Industrial Action Continues in Grenada


Above: a LIAT plane

By the Caribbean Journal staff

The ongoing labour dispute between air carrier LIAT and the Technical and Allied Workers’ Union in Grenada is continuing.

The action, which has led to disrupted air service in Grenada and the Caribbean, stems from a dispute over extended working hours over a period of several years.

LIAT and the TAWU met in Antigua last Friday, a meeting which TAWU President-General Senator Chester Humphrey called “cordial.”

Following that meeting, LIAT asked that the workers suspend the industrial action while the company formulates its position.

Humphrey said he had taken that proposal to the workers Monday night, one which they unanimously declined.

“The workers agreed to continue to wear their red union shirts as a mark of protest,” Humphrey told Caribbean Journal.

LIAT has reportedly asked for a week to make a fresh proposal to the union, one that is expected to come on Friday of this week.

The ruling means that the schedule of flights will be affected in Grenada and the wider region, he said.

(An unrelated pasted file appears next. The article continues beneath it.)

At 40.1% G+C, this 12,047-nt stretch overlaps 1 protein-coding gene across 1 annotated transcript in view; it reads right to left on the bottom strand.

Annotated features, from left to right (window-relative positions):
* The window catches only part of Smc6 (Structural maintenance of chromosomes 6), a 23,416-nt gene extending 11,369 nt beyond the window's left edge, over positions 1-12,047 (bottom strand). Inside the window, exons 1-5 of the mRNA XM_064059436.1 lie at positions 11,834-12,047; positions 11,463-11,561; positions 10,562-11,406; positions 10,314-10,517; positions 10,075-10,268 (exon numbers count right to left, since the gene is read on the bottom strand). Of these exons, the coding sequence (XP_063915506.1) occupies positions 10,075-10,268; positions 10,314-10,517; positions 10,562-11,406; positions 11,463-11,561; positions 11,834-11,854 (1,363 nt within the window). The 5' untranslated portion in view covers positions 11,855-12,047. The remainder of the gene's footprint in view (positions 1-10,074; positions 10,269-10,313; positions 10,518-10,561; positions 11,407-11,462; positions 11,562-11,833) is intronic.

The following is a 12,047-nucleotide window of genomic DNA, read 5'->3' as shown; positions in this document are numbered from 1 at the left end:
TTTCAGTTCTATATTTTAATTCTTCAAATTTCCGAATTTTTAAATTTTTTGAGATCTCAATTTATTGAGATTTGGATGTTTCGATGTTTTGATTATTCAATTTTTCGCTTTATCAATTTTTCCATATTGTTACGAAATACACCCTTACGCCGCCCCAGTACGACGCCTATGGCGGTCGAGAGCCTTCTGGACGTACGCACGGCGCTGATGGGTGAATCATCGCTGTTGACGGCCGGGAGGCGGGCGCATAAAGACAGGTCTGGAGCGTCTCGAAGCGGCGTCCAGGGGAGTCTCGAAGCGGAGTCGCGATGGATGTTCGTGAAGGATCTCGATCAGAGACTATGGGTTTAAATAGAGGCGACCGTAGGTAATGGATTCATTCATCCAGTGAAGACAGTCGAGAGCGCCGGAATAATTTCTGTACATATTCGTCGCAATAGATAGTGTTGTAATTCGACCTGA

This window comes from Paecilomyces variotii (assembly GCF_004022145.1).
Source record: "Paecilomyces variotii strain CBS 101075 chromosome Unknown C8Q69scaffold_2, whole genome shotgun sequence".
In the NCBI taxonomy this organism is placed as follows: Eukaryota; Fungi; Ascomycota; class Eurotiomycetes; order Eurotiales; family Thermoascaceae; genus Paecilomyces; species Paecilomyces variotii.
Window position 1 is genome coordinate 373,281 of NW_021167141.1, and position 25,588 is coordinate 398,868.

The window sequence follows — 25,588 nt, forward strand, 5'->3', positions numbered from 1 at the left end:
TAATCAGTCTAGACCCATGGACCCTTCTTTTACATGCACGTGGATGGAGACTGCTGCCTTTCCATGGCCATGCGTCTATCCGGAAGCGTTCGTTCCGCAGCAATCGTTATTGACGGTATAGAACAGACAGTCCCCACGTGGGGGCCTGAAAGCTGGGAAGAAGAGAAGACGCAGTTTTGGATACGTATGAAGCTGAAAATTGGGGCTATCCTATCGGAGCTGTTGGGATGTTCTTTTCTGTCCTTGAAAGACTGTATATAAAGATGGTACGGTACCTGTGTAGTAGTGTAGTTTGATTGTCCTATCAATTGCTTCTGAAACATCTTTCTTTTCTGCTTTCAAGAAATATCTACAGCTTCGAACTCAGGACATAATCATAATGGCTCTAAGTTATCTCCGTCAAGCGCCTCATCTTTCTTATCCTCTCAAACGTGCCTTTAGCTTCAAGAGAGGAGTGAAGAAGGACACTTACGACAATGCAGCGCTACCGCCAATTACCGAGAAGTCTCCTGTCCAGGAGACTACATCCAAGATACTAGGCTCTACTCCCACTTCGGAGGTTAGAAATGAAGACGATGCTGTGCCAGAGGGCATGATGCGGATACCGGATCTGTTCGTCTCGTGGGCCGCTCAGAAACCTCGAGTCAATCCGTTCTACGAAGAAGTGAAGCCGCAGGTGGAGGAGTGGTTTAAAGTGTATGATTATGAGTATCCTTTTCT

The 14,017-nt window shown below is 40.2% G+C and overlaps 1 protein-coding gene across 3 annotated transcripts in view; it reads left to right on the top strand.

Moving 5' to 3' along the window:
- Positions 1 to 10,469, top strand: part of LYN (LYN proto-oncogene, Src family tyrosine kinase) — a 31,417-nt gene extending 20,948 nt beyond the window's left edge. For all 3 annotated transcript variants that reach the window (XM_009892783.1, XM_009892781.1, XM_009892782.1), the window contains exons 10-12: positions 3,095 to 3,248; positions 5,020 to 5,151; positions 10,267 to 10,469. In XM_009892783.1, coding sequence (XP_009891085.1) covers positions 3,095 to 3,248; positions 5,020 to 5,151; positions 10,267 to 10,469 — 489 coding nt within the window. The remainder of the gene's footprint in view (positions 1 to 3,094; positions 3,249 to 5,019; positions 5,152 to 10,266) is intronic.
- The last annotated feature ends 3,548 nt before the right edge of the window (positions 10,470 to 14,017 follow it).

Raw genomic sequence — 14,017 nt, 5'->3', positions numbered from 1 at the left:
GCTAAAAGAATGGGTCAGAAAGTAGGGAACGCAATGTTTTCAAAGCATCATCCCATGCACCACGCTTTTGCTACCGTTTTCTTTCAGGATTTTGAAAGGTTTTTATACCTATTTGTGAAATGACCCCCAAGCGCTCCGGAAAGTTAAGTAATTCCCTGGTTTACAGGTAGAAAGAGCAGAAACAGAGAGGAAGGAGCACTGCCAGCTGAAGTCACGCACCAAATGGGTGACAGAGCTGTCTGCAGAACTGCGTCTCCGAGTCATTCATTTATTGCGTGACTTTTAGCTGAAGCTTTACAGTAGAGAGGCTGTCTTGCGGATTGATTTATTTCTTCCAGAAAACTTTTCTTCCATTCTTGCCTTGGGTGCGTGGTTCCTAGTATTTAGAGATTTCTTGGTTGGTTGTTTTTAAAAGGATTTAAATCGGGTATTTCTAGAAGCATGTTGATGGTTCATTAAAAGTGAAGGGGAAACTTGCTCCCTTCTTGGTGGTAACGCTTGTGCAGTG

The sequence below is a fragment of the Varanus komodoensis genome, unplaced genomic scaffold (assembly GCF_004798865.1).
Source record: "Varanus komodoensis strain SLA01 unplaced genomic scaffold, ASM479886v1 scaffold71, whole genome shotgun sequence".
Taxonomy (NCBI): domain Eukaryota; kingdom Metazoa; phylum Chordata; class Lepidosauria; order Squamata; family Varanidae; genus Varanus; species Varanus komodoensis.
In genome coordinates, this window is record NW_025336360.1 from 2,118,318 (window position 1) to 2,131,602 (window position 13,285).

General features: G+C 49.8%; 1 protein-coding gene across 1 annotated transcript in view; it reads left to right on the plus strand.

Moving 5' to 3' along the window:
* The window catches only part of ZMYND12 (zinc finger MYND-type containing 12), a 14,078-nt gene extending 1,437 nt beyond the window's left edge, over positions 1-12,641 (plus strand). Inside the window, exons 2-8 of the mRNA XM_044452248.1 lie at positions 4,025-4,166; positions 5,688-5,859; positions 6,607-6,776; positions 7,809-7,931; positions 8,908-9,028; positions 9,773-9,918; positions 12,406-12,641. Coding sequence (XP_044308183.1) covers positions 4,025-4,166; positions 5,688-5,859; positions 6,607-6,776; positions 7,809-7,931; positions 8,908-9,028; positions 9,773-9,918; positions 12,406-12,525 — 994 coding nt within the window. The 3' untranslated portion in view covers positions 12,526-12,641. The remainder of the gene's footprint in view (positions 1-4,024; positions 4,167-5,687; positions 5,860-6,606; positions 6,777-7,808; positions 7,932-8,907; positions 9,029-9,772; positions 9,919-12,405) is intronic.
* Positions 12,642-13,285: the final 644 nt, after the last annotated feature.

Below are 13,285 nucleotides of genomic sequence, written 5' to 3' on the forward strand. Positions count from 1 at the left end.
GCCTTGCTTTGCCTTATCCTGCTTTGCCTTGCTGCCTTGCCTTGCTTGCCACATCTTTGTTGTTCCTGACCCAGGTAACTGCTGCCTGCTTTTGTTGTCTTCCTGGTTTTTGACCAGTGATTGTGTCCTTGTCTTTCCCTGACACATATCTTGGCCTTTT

Grenada Labour Minister Sylvester Quarless has said he hopes for an end to the impasse, given the disruption in travel.

Prime Minister Tillman Thomas held talks two weeks ago with Antigua PM Baldwin Spencer and St Vincent and the Grenadines Prime Minister Dr Ralph Gonsalves in an attempt to resolve the issue.

The action focuses on what the union said was an extension of hours beyond the collective bargaining agreement, work that should have constituted overtime, according to Humphrey.

In a statement last week, Grenada’s Opposition New National Party said it “empathized” with the traveling public, saying it was concerned that the government “has been unable to negotiate a settlement between LIAT and the Union over the past two years, and has simply resigned itself as a stakeholder partner in this ongoing dispute.”

The payments at issue extend several decades.

“The main dispute is the payment of extended hours of work,” Humphrey said. “LIAT wants the workers to work one more hour than they should in the collective agreement, and, as a rule, the only provision under which extended work can be done is under the provision of overtime.”

Humphrey said he was hopeful that the situation could be resolved, however.

“There is some light at the end of the tunnel,” he said. “Hopefully LIAT will make a proposal that is acceptable to the employees — if the proposal that we expect to come Friday forms the basis for an agreement, then there will be an agreement. If not, the union will have to consider intensifying the industrial action.”

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